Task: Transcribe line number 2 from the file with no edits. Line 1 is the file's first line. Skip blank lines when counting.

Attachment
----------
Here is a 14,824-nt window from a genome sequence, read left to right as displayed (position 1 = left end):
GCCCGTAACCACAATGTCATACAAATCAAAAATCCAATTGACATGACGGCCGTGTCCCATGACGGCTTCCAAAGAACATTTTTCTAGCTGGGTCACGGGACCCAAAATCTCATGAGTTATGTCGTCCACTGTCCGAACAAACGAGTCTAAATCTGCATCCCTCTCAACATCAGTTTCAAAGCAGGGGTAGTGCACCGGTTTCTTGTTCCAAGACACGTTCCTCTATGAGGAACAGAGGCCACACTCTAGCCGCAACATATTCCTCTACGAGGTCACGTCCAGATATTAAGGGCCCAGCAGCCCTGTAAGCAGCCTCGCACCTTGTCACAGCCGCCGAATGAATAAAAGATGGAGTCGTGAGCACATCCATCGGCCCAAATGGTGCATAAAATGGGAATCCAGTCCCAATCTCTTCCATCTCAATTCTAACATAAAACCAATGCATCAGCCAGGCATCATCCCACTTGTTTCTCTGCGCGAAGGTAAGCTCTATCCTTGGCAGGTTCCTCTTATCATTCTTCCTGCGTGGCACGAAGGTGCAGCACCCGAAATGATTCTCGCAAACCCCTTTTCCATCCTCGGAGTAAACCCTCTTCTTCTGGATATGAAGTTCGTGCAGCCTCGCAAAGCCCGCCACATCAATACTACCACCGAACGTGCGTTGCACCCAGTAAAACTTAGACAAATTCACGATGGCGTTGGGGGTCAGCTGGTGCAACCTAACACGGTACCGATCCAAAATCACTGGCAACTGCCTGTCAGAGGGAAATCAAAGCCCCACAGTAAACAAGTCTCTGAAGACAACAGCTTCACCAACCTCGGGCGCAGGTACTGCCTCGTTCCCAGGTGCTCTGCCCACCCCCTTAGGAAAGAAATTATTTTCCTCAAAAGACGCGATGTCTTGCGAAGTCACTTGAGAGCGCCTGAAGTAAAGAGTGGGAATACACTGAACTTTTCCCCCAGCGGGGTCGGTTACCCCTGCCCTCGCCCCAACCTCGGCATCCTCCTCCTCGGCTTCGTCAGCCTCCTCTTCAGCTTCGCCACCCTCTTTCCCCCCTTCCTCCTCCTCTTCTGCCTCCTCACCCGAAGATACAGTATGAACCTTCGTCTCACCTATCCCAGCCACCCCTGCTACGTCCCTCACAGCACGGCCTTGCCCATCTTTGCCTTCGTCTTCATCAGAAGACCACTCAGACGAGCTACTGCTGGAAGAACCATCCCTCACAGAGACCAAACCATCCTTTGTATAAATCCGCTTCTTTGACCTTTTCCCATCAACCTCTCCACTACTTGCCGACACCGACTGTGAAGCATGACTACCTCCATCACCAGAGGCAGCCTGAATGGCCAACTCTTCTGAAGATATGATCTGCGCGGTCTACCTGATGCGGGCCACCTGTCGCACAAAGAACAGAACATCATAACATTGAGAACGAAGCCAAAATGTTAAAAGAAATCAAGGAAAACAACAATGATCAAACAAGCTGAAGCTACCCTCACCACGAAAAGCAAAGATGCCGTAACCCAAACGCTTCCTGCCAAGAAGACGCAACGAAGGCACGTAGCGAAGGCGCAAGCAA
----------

GCCCGTAACCACAATGTCATACAAATCAAAAATCCAATTGACATGACGGCCGTGTCCCATGACGGCTTCCAAAGAACATTTTTCTAGCTGGGTCACGGGACCCAAAATCTCATGAGTTATGTCGTCCACTGTCCGAACAAACGAGTCTAAATCTGCATCCCTCTCAACATCAGTTTCAAAGCAGGGGTAGTGCACCGGTTTCTTGTTCCAAGACACGTTCCTCTATGAGGAACAGAGGCCACACTCTAGCCGCAACATATTCCTCTACGAGGTCACGTCCAGATATTAAGGGCCCAGCAGCCCTGTAAGCAGCCTCGCACCTTGTCACAGCCGCCGAATGAATAAAAGATGGAGTCGTGAGCACATCCATCGGCCCAAATGGTGCATAAAATGGGAATCCAGTCCCAATCTCTTCCATCTCAATTCTAACATAAAACCAATGCATCAGCCAGGCATCATCCCACTTGTTTCTCTGCGCGAAGGTAAGCTCTATCCTTGGCAGGTTCCTCTTATCATTCTTCCTGCGTGGCACGAAGGTGCAGCACCCGAAATGATTCTCGCAAACCCCTTTTCCATCCTCGGAGTAAACCCTCTTCTTCTGGATATGAAGTTCGTGCAGCCTCGCAAAGCCCGCCACATCAATACTACCACCGAACGTGCGTTGCACCCAGTAAAACTTAGACAAATTCACGATGGCGTTGGGGGTCAGCTGGTGCAACCTAACACGGTACCGATCCAAAATCACTGGCAACTGCCTGTCAGAGGGAAATCAAAGCCCCACAGTAAACAAGTCTCTGAAGACAACAGCTTCACCAACCTCGGGCGCAGGTACTGCCTCGTTCCCAGGTGCTCTGCCCACCCCCTTAGGAAAGAAATTATTTTCCTCAAAAGACGCGATGTCTTGCGAAGTCACTTGAGAGCGCCTGAAGTAAAGAGTGGGAATACACTGAACTTTTCCCCCAGCGGGGTCGGTTACCCCTGCCCTCGCCCCAACCTCGGCATCCTCCTCCTCGGCTTCGTCAGCCTCCTCTTCAGCTTCGCCACCCTCTTTCCCCCCTTCCTCCTCCTCTTCTGCCTCCTCACCCGAAGATACAGTATGAACCTTCGTCTCACCTATCCCAGCCACCCCTGCTACGTCCCTCACAGCACGGCCTTGCCCATCTTTGCCTTCGTCTTCATCAGAAGACCACTCAGACGAGCTACTGCTGGAAGAACCATCCCTCACAGAGACCAAACCATCCTTTGTATAAATCCGCTTCTTTGACCTTTTCCCATCAACCTCTCCACTACTTGCCGACACCGACTGTGAAGCATGACTACCTCCATCACCAGAGGCAGCCTGAATGGCCAACTCTTCTGAAGATATGATCTGCGCGGTCTACCTGATGCGGGCCACCTGTCGCACAAAGAACAGAACATCATAACATTGAGAACGAAGCCAAAATGTTAAAAGAAATCAAGGAAAACAACAATGATCAAACAAGCTGAAGCTACCCTCACCACGAAAAGCAAAGATGCCGTAACCCAAACGCTTCCTGCCAAGAAGACGCAACGAAGGCACGTAGCGAAGGCGCAAGCAA